Monday, January 30, 2012

For the Love of Ginger

Here's a post by Mrs N, an American who lives and blogs in Japan. She said I could share it on my blog. I imagine you can guess why I got excited when I first read it! (You can read more of Mrs N's thoughts at Simply...Life.)

I am a nut for ginger. 

I love the taste, but did you know that ginger has amazing health benefits?

Here are a few other things I found out a while ago while researching the health benefits of ginger:

*Ginger essential oil helps ease sore muscles. Place freshly grated ginger in a cotton bag and toss the bag into your bathtub filled with hot water. Let sit for a few minutes to release the oils in the ginger and then enjoy a relaxing soak.

*Ginger tea can relieve period cramps. 

*Crystalized or pickled ginger works better than store-bought medicines for motion sickness according to Brigham Young University research.

*Ginger works great as a body scrub.  Mix 4 ounces Epsom salt, 1 tablespoon lime juice, and 1 tablespoon chopped ginger; microwave at 15-second intervals until warm. Apply scrub all over, then rinse. The ginger gives you a healthy glow, while the lime's vitamin C smooths skin.

And here is another whole list of ginger benefits! I found this list here.

Ginger and the Immune System
  • strong antioxidant
  • Antimicrobial (kills bacteria - including salmonella) - internally and topically as an antiseptic
  • two natural antibiotics are found in ginger
  • contains anti-inflammatory agents
  • helps eliminate congestion
  • contains zingibain that dissolves parasites and their eggs
  • ginger root tea eases some throat pain
  • kills cold viruses
  • inhibits production of cytokines which cause pain and swelling
  • combats chills and fever
  • ginger inhibits 5-LO enzymes, the only food for prostate cancer cells, prostate cancer cells die in one to two hours without this enzyme
  • gingerol (an extract of ginger) inhibits pancreatic cell growth
  • beneficial to prevent constipation-related cancer
  • an effective ani-tumor agent in leukemia cells
  • an extract of ginger causes lung cancer cell death
  • gingerols inhibited the growth of Helicobacter pylori associated with dyspepsia, peptic ulcer disease and the development of gastric and colon cancer
  • ginger extract raises significantly the thymus index, spleen index, percentage of phagocytosis, and thus improves the immunologic function relating to tumors
  • gingerol inhibits cell adhesion, invasion, motility and activities ofbreast cancer cell lines
  • gingerol induces viability reduction (killed) gastric cancer cells
  • a ginger extract causes apoptosis (cell death) of breast carcinoma cells
  • ginger inhibits cell growth and modulates angiogenic factor in ovarian cancer cells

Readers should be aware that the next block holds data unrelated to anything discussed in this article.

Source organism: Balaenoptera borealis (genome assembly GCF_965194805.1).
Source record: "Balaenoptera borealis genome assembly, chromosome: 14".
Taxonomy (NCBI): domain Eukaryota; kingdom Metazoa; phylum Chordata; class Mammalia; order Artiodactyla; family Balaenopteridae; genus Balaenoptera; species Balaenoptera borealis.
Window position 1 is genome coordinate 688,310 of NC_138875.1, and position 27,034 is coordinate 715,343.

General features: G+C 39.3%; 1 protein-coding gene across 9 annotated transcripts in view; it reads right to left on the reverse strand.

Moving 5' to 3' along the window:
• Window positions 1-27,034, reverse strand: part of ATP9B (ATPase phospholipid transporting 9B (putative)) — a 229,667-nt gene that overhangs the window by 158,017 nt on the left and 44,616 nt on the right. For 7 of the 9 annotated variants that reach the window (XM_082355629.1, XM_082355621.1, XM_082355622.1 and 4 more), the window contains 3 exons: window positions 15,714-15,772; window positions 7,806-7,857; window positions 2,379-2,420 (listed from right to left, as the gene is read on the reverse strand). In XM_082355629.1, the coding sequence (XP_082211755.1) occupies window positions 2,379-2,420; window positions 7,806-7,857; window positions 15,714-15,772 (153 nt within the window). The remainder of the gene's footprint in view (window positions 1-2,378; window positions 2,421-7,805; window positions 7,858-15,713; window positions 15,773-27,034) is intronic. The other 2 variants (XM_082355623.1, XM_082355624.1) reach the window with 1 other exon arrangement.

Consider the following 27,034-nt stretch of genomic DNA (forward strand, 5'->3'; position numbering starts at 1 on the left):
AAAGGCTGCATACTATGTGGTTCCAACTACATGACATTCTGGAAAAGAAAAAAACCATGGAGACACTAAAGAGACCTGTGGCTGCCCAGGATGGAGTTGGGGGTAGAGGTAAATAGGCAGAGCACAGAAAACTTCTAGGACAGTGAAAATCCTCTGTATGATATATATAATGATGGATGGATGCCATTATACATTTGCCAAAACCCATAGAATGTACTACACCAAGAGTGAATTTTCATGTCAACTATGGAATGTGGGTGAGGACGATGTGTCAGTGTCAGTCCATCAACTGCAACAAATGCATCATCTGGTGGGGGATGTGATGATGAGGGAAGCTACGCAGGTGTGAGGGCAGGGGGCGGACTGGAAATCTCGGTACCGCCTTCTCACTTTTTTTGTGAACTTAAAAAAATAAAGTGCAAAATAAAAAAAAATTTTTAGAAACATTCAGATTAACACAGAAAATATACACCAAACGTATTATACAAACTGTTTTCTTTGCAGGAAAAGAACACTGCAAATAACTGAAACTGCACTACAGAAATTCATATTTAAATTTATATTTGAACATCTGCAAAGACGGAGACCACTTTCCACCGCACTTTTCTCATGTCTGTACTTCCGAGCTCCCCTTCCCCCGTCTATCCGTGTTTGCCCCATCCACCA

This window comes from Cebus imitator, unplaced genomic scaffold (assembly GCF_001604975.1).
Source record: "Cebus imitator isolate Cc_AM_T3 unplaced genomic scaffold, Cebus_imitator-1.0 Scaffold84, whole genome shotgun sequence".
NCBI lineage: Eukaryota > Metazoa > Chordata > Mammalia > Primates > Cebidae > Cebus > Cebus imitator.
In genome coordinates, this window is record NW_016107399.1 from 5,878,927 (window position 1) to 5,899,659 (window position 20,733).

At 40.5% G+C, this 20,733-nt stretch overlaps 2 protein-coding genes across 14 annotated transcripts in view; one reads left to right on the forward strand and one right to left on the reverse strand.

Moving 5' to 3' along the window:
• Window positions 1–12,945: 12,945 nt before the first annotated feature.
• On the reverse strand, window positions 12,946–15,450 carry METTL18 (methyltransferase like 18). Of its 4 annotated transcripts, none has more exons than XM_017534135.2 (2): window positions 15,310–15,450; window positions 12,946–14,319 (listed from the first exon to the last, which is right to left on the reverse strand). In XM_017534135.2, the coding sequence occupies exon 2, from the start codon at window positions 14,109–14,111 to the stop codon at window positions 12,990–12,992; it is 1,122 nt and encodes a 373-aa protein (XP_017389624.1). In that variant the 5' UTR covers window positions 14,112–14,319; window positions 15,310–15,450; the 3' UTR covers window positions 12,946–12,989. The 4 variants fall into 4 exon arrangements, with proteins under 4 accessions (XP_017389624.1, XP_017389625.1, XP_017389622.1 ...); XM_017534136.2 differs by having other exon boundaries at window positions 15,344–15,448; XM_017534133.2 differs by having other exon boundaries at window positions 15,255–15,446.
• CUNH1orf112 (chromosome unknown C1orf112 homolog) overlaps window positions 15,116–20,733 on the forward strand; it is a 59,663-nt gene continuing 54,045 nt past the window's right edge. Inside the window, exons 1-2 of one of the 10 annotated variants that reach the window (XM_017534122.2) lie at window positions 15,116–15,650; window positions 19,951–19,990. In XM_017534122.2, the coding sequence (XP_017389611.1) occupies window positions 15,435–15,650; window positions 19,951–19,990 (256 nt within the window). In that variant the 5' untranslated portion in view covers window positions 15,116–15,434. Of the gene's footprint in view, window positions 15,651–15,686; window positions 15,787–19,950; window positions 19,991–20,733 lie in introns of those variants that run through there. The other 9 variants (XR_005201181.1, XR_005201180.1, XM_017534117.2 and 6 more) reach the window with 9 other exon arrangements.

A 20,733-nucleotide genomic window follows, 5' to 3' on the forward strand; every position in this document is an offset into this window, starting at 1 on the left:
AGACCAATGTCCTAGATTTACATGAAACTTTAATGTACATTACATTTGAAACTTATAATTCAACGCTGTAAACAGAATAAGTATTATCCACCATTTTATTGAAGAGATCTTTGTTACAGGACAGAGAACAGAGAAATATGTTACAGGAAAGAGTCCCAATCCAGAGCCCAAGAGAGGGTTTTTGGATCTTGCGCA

• 6-shogaol (component of ginger) induces cell death in colorectal carcinoma cells
  • compounds of ginger inhibits proliferation (stops growth) of ovarian cancer cells
  • a component of ginger suppresses metastasis (stops the spread) in any type of cancer cell including leukemic, skin, kidney, lung, and pancreatic cancer cells - one of the most exciting and powerful health benefits of ginger!
Ginger and Circulation 

  • stimulates circulation
  • may help prevent heart attacks
  • has natural blood thinning properties
  • lowers blood cholesterol levels
  • cleanses and stimulates blood
  • prevents internal blood clots
  • may prevent TIA’s (mini strokes)
  • therapeutic properties for hypertension
Ginger and Digestion 

  • cleanses colon
  • reduces colon spasms and cramps
  • helps clear gas
  • relieves indigestion
  • excellent for nausea, vomiting and motion sickness
  • stimulates production of digestive juices
  • helps bowel disorders
Ginger and other Body Systems 

  • lungs: helps with respiratory problems, eases asthma symptoms
  • helps eliminate hot flashes
  • relieves headaches
  • promotes menstrual regularity
  • helps with morning sickness
  • helps reduce inflammation of arthritis
  • supports kidney health
  • topical gingerol provides protection against UVB-induced skin disorders
  • reduces the severity of post chemotherapy nausea
Ginger and its Nutrients 

  • high in potassium
  • manganese which builds resistance to disease, protects lining of heart, blood vessels and urinary passages
  • silicon which promotes healthy skin, hair, teeth and nails
  • helps assimilate calcium
  • also contains Vit. A, C, E, B-complex, magnesium, phosphorus, sodium, iron, zinc, calcium, beta-carotene
Other Facts and Health Benefits of Ginger 

  • was listed in U.S. Pharmacopoeia from 1820-1873
  • British research has found ginger to be as effective as drugs at relieving nausea after surgery
  • Patients with rheumatoid arthritis and osteoarthritis studied at Denmark’s Odense University got relief from pain and swelling after taking ginger daily for three months
  • gingerol promotes healing of inflammation and minor burns
  • may prevent transient ischemic attacks (TIA’s) know as mini strokes